How Machu Picchu is arranged
The Ancient City is well structured. In the east, there is a city sanctuary with an altar. In the southwest, there is a prison and houses of aristocrats. In the west, there is a residential area with a labyrinth of narrow streets, which often turn out to be dead ends, and terraces that drop off. The royal tomb, royal court, ritual fountain and bastion (Sanctuary of the Temple of the Sun and Shelter) are located in the southeastern part.
The researchers found a grotto under the bastion and hoped to find the mummies of the emperors there. Despite the fact that the mummies were never found, many still consider the grotto as a mausoleum for rulers.
Created multi-tiered terraces add a special flavor to the area. Their total area can be equal to several football fields. Above the terraces, there are the house of the guards, the city cemetery and the burial stone.
Interesting places of the city
Besides the fact that simply walking around the city will be interesting, take time to find iconic places.
The main square contains the Intihuatana ritual stone, which used to help in determining the solstice. After that day, the planting season could begin. Similar stones used to be in all ancient Indian settlements, but they were destroyed by the colonialists. Only in Machu Picchu, the stone was preserved.
The ritual fountain is located near the Temple of the Sun. It was here that the water was brought along a 750 m canal. There were 16 such water baths in the city.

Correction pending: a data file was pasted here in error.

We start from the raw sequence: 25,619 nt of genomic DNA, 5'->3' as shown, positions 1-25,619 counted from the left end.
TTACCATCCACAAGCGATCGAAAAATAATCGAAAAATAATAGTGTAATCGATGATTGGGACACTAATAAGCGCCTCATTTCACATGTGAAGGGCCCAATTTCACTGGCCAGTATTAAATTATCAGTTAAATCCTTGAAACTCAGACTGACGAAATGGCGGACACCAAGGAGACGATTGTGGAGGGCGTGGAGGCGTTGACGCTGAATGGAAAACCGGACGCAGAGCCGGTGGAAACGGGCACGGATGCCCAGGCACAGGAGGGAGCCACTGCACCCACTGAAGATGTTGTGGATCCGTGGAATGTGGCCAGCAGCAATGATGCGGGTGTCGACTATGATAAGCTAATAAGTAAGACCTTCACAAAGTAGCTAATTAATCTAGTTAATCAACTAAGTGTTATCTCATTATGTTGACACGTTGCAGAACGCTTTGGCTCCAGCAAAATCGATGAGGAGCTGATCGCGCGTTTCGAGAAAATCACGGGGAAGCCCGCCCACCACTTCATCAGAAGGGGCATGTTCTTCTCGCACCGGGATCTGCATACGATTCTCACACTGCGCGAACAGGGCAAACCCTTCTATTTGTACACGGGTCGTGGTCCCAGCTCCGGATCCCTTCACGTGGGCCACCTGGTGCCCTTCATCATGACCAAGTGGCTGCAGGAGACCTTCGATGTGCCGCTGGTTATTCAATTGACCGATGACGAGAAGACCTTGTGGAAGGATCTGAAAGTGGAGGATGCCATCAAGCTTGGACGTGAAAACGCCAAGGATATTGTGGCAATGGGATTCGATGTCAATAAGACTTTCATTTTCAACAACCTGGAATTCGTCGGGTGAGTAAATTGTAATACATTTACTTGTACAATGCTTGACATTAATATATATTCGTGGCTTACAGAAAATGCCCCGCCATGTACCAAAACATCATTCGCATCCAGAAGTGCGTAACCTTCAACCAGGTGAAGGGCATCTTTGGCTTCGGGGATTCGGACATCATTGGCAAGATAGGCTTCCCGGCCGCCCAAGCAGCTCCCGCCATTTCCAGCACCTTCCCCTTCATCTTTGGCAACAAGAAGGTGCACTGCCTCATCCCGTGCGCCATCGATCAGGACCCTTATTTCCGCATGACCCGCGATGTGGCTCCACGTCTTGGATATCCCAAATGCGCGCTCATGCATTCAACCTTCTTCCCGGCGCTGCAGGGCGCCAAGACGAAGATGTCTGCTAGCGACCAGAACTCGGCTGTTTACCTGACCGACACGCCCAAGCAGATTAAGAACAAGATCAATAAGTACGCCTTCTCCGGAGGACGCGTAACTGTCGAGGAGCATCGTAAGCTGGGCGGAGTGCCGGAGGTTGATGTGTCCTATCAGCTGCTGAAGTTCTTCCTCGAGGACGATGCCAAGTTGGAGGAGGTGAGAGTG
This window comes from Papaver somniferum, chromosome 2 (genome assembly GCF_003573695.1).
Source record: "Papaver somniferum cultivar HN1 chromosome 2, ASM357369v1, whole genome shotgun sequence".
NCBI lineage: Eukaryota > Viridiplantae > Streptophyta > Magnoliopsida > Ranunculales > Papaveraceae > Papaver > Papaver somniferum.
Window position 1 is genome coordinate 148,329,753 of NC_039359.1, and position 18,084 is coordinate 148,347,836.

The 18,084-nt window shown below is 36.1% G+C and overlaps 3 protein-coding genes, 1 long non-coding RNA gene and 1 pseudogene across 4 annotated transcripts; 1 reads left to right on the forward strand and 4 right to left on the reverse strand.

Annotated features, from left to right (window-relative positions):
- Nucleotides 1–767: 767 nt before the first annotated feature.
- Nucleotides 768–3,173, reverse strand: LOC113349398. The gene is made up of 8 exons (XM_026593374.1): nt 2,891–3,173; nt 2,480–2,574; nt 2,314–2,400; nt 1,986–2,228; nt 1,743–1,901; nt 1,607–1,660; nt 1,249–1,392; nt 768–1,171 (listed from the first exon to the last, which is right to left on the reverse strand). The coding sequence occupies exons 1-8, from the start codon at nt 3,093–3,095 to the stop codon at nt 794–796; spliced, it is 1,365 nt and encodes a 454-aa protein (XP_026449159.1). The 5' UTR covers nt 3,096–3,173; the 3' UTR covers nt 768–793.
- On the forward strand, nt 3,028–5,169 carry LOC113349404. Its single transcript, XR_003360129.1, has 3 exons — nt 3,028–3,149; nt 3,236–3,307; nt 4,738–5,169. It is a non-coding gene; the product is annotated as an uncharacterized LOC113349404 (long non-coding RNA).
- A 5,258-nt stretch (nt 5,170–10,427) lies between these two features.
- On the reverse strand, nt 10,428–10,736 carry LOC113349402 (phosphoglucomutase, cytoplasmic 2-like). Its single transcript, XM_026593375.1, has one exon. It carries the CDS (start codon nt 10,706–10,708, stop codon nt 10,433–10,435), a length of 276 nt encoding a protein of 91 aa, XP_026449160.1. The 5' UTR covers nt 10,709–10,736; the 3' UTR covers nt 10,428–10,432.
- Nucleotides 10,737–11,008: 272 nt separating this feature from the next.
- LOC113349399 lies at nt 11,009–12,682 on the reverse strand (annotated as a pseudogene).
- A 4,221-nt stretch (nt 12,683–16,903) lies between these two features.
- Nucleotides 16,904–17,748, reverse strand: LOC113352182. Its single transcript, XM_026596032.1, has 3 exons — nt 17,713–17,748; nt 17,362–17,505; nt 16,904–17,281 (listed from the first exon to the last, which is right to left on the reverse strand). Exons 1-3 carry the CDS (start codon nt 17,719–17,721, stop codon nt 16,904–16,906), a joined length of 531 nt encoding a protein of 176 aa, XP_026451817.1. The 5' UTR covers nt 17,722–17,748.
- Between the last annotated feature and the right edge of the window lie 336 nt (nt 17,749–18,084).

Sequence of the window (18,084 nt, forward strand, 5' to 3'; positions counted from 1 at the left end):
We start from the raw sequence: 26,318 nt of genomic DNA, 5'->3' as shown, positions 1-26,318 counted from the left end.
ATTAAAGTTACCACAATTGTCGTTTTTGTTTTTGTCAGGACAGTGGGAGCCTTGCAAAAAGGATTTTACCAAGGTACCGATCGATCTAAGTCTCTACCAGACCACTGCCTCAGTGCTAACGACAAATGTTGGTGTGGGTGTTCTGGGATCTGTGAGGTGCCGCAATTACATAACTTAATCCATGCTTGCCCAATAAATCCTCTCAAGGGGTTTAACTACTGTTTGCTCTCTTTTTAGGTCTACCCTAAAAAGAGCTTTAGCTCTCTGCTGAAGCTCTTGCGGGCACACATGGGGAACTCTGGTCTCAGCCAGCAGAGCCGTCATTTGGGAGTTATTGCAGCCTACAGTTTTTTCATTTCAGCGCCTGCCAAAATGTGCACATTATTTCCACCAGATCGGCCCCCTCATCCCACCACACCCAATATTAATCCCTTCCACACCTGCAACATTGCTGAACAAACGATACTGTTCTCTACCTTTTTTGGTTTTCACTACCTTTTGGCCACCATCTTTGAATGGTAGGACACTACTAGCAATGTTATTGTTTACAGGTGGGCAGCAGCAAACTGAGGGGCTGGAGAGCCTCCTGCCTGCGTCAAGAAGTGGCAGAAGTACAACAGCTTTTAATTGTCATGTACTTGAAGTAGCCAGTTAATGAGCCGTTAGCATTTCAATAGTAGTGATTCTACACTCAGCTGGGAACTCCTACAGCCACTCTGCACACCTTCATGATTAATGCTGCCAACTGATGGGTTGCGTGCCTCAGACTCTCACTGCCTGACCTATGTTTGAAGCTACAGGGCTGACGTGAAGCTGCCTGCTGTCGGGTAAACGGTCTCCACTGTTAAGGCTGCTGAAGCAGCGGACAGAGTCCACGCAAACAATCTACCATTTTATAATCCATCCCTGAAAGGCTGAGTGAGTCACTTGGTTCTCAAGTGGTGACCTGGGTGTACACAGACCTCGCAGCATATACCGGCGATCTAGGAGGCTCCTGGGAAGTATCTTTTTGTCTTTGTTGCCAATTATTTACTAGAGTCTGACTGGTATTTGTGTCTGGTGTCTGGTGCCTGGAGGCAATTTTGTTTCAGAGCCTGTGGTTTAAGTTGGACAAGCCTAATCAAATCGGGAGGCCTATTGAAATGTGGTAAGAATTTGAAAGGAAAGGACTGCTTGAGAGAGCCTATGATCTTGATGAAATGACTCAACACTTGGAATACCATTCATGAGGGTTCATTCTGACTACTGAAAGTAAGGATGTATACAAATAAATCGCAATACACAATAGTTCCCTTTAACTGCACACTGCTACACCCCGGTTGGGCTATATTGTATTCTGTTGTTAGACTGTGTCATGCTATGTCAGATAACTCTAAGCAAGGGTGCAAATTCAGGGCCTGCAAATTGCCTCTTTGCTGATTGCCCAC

The largest building on Machu Picchu is the Temple of the Condor. The modern name of the sanctuary is due to its appearance, which resembles a vulture with open wings. Under certain lighting conditions, the temple's shadow completely covers the area in front of the temple, resembling a familiar huge bird.
Since 2011, 2500 people a day have been allowed to Machu Picchu, in groups of no more than 400 people. You should take care of buying tickets in advance. Reservations are possible 2 months before the planned visit.
Admission for an adult is € 38 or € 50 with the option to climb to the top. € 20 / € 32 - for students and € 18 / € 30 - for schoolchildren.
A visit to the park is possible in 2 shifts. To the city of Machu Picchu: 06:00-12:00 = 1 shift; 12:00-16:30 = 2 shift. To the viewing platforms in the mountains: 7:00-8:00 = 1 shift; 9:00-10:00 = 2 shift.
How to get there
It is more convenient to come to Machu Picchu from the city of Cusco by train. An online round-trip ticket will cost € 50. A one-day tour with road, entrance ticket and guide services will cost € 280.